Canada's new video voyeurism law is getting its first test after a man in Nova Scotia has pleaded guilty to using a video camera to covertly tape a young child taking a bath. The accused has also pleaded guilty to creating child pornography.
N.S. man pleads guilty to voyeurism:
A Nova Scotia man has pleaded guilty to using a video camera to secretly tape a girl in a bathtub.
During a court appearance in Amherst on Tuesday, Winston Charles Patriquin, 33, from Port Howe, also pleaded guilty to a charge of making child pornography.
Police began investigating in February after someone saw what Patriquin was recording on his video camera.
"Essentially they involved putting up a ladder against the side of a house and using a video camera to film a child in the bathtub," said Crown attorney Craig Botterill.
Patriquin was charged under the new voyeurism section of the Criminal Code, making him the first case in Canada, according to the Crown.
New law makes recording illegal
The law, which was passed in November, makes it illegal to "surreptitiously observe or make a visual recording" for a sexual purpose.
Patriquin also faced charges of accessing and possessing child pornography, but the Crown plans to withdraw them after working out a deal with the defence.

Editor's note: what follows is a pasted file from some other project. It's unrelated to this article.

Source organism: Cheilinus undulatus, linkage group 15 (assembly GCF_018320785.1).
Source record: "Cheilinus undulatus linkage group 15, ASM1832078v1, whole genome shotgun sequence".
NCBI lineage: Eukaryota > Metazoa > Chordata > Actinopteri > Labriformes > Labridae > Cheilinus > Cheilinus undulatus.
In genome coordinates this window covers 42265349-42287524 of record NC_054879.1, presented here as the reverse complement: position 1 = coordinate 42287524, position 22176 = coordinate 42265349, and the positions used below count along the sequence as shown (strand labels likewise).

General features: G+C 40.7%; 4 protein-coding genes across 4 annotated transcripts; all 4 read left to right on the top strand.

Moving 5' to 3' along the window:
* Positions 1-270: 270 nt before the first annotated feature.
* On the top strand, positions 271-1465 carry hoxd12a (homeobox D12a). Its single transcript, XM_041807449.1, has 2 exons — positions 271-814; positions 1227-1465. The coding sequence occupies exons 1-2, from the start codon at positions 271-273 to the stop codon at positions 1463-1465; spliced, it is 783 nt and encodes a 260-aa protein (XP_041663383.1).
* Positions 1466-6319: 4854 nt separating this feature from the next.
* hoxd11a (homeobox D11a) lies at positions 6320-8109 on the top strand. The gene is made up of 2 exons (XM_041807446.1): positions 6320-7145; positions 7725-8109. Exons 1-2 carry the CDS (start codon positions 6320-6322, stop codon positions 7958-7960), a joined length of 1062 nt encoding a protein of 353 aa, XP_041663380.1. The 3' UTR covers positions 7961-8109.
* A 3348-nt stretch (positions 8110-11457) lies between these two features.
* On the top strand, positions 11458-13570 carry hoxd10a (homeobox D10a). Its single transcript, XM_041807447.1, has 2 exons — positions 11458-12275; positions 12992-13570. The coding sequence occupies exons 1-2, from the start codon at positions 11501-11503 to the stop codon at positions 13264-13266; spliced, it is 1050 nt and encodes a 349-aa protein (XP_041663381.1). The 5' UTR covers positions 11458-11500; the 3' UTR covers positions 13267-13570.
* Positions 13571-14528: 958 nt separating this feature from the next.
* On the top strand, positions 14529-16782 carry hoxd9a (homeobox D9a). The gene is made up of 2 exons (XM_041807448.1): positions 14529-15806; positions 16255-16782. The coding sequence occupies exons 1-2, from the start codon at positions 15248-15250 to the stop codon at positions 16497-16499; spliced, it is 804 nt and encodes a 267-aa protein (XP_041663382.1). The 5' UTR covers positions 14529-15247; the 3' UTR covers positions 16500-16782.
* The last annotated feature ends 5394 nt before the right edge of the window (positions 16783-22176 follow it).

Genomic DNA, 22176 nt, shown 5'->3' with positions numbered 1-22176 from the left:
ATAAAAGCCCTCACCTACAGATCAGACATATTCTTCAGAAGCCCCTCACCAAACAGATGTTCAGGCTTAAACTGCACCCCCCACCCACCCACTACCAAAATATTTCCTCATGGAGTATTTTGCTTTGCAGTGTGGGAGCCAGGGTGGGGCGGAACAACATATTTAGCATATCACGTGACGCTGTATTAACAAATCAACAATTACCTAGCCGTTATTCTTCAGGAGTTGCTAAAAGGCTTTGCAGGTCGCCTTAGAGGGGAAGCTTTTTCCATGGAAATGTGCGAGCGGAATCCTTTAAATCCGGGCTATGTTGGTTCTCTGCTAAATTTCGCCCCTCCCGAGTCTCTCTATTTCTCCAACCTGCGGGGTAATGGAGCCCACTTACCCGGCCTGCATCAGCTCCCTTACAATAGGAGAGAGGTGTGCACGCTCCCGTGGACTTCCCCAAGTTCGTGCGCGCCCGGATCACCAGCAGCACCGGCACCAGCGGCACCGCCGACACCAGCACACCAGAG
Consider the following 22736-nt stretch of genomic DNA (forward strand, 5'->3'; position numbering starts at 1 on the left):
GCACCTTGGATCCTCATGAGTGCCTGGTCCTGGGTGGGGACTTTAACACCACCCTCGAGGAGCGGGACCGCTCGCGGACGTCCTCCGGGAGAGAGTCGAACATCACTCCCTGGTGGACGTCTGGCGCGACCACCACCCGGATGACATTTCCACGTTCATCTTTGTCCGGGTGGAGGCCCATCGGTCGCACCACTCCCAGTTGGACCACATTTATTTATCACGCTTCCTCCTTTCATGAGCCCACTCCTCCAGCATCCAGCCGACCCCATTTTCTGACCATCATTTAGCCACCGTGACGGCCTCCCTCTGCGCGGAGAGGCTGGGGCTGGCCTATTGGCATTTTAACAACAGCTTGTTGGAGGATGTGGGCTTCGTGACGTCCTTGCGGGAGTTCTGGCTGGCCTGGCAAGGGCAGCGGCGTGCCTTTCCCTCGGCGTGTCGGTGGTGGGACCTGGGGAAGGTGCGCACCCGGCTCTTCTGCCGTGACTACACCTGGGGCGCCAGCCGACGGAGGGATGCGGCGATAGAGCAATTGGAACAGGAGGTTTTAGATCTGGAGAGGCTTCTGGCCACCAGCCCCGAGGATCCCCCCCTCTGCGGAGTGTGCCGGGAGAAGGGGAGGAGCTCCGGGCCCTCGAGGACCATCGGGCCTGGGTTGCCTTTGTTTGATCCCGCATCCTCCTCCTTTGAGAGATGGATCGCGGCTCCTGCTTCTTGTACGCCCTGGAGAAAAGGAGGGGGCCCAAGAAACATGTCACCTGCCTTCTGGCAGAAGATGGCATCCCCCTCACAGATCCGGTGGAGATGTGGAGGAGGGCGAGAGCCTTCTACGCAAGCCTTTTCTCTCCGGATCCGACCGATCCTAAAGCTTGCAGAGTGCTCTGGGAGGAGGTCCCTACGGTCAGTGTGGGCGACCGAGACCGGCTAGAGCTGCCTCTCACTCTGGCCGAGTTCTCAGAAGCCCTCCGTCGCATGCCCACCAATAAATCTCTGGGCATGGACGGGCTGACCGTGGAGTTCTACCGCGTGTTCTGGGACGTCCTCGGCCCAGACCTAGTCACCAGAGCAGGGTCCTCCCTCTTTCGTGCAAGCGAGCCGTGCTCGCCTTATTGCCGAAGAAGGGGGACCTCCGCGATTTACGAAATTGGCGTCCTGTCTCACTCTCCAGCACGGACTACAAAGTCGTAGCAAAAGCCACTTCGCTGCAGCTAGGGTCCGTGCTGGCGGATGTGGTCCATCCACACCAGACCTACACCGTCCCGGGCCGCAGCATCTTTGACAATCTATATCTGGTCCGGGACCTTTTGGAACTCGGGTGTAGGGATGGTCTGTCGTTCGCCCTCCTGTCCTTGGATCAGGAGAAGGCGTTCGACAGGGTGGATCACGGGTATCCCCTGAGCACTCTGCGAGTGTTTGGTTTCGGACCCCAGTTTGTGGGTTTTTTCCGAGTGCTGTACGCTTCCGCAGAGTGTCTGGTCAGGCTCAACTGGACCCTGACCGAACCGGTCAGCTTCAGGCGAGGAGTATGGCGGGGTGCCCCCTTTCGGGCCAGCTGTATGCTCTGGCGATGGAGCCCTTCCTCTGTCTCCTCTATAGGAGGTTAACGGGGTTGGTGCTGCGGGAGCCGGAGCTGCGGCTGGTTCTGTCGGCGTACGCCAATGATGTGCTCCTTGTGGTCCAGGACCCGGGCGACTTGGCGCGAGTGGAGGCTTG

Botterill said that deal will keep a child off the witness stand.
"It's important wherever possible to try to spare a child of having to go through the trauma of testifying in court," he said.
In return for guilty pleas to voyeurism and making child pornography, Patriquin will agree to a 90-day jail sentence.
The deal also calls for two years probation with intensive treatment and counselling. Patriquin will have to supply a DNA sample and his name will be placed on the national sexual offender registry.
Botterill said he considered pushing for a one-year jail sentence. But given there is no precedent for the crime of voyeurism and Patriquin had no criminal record, he decided there was a chance Patriquin would do no jail time at all.
Botterill said the public should know that no child was sexually assaulted, "and in fact the child was unaware that she was being filmed."
Patriquin will be sentenced on Sept. 28.
The relevant section of the criminal code reads: